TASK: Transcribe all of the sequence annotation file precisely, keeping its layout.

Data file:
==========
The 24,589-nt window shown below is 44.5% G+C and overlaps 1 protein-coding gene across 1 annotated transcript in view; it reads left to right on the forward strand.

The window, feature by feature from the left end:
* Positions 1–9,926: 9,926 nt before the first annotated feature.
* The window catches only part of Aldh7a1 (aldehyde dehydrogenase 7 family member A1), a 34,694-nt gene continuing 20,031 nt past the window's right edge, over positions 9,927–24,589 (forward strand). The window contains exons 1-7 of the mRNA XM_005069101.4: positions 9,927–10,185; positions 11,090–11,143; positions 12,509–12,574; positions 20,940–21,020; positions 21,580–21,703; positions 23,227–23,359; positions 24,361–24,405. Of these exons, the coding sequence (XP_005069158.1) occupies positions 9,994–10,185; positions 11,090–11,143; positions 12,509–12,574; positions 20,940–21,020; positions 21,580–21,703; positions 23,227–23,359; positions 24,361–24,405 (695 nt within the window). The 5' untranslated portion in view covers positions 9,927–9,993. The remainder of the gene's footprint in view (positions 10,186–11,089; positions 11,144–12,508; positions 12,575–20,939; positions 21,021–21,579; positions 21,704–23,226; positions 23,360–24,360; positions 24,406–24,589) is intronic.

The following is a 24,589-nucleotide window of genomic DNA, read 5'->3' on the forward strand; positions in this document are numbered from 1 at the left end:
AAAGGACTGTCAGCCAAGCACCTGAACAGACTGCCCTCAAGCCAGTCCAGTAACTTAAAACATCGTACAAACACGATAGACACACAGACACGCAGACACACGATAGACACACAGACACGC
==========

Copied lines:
The 24,589-nt window shown below is 44.5% G+C and overlaps 1 protein-coding gene across 1 annotated transcript in view; it reads left to right on the forward strand.

The window, feature by feature from the left end:
* Positions 1–9,926: 9,926 nt before the first annotated feature.
* The window catches only part of Aldh7a1 (aldehyde dehydrogenase 7 family member A1), a 34,694-nt gene continuing 20,031 nt past the window's right edge, over positions 9,927–24,589 (forward strand). The window contains exons 1-7 of the mRNA XM_005069101.4: positions 9,927–10,185; positions 11,090–11,143; positions 12,509–12,574; positions 20,940–21,020; positions 21,580–21,703; positions 23,227–23,359; positions 24,361–24,405. Of these exons, the coding sequence (XP_005069158.1) occupies positions 9,994–10,185; positions 11,090–11,143; positions 12,509–12,574; positions 20,940–21,020; positions 21,580–21,703; positions 23,227–23,359; positions 24,361–24,405 (695 nt within the window). The 5' untranslated portion in view covers positions 9,927–9,993. The remainder of the gene's footprint in view (positions 10,186–11,089; positions 11,144–12,508; positions 12,575–20,939; positions 21,021–21,579; positions 21,704–23,226; positions 23,360–24,360; positions 24,406–24,589) is intronic.

The following is a 24,589-nucleotide window of genomic DNA, read 5'->3' on the forward strand; positions in this document are numbered from 1 at the left end:
AAAGGACTGTCAGCCAAGCACCTGAACAGACTGCCCTCAAGCCAGTCCAGTAACTTAAAACATCGTACAAACACGATAGACACACAGACACGCAGACACACGATAGACACACAGACACGC